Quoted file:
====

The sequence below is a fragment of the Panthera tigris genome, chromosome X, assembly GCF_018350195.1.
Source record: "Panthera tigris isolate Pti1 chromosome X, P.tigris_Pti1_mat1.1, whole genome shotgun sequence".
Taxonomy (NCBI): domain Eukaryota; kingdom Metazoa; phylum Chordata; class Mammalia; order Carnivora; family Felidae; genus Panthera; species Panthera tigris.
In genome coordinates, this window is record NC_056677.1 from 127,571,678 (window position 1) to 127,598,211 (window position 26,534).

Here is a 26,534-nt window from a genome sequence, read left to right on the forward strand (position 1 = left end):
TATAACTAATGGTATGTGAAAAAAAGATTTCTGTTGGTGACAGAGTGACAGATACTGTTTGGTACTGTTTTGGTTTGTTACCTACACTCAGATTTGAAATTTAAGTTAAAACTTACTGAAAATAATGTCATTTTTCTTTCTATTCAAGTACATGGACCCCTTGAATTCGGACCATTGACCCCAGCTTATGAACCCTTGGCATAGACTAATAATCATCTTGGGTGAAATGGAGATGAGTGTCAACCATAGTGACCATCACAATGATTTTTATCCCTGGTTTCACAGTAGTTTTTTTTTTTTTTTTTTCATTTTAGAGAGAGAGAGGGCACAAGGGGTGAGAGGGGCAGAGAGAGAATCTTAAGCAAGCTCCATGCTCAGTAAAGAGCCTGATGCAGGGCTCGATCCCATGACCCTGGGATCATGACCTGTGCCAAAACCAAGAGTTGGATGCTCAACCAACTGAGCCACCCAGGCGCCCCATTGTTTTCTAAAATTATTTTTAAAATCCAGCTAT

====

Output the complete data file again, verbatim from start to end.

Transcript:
The sequence below is a fragment of the Panthera tigris genome, chromosome X, assembly GCF_018350195.1.
Source record: "Panthera tigris isolate Pti1 chromosome X, P.tigris_Pti1_mat1.1, whole genome shotgun sequence".
Taxonomy (NCBI): domain Eukaryota; kingdom Metazoa; phylum Chordata; class Mammalia; order Carnivora; family Felidae; genus Panthera; species Panthera tigris.
In genome coordinates, this window is record NC_056677.1 from 127,571,678 (window position 1) to 127,598,211 (window position 26,534).

Here is a 26,534-nt window from a genome sequence, read left to right on the forward strand (position 1 = left end):
TATAACTAATGGTATGTGAAAAAAAGATTTCTGTTGGTGACAGAGTGACAGATACTGTTTGGTACTGTTTTGGTTTGTTACCTACACTCAGATTTGAAATTTAAGTTAAAACTTACTGAAAATAATGTCATTTTTCTTTCTATTCAAGTACATGGACCCCTTGAATTCGGACCATTGACCCCAGCTTATGAACCCTTGGCATAGACTAATAATCATCTTGGGTGAAATGGAGATGAGTGTCAACCATAGTGACCATCACAATGATTTTTATCCCTGGTTTCACAGTAGTTTTTTTTTTTTTTTTTTCATTTTAGAGAGAGAGAGGGCACAAGGGGTGAGAGGGGCAGAGAGAGAATCTTAAGCAAGCTCCATGCTCAGTAAAGAGCCTGATGCAGGGCTCGATCCCATGACCCTGGGATCATGACCTGTGCCAAAACCAAGAGTTGGATGCTCAACCAACTGAGCCACCCAGGCGCCCCATTGTTTTCTAAAATTATTTTTAAAATCCAGCTAT